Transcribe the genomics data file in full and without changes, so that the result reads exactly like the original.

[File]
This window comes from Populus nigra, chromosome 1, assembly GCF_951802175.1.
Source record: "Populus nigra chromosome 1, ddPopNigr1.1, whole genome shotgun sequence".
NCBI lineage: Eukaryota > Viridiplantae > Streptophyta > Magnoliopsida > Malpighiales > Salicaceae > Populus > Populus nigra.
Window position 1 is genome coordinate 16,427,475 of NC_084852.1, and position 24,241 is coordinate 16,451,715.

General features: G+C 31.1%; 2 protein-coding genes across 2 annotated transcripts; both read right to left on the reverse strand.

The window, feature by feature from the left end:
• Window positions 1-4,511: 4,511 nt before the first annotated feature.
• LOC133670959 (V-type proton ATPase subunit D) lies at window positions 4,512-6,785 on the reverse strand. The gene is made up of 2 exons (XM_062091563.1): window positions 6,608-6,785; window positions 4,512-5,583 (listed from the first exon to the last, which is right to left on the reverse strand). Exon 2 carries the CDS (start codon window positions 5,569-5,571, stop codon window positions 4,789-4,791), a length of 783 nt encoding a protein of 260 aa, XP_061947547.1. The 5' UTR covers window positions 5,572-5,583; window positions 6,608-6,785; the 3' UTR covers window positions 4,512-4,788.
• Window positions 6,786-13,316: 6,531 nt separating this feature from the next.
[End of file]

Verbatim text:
This window comes from Populus nigra, chromosome 1, assembly GCF_951802175.1.
Source record: "Populus nigra chromosome 1, ddPopNigr1.1, whole genome shotgun sequence".
NCBI lineage: Eukaryota > Viridiplantae > Streptophyta > Magnoliopsida > Malpighiales > Salicaceae > Populus > Populus nigra.
Window position 1 is genome coordinate 16,427,475 of NC_084852.1, and position 24,241 is coordinate 16,451,715.

General features: G+C 31.1%; 2 protein-coding genes across 2 annotated transcripts; both read right to left on the reverse strand.

The window, feature by feature from the left end:
• Window positions 1-4,511: 4,511 nt before the first annotated feature.
• LOC133670959 (V-type proton ATPase subunit D) lies at window positions 4,512-6,785 on the reverse strand. The gene is made up of 2 exons (XM_062091563.1): window positions 6,608-6,785; window positions 4,512-5,583 (listed from the first exon to the last, which is right to left on the reverse strand). Exon 2 carries the CDS (start codon window positions 5,569-5,571, stop codon window positions 4,789-4,791), a length of 783 nt encoding a protein of 260 aa, XP_061947547.1. The 5' UTR covers window positions 5,572-5,583; window positions 6,608-6,785; the 3' UTR covers window positions 4,512-4,788.
• Window positions 6,786-13,316: 6,531 nt separating this feature from the next.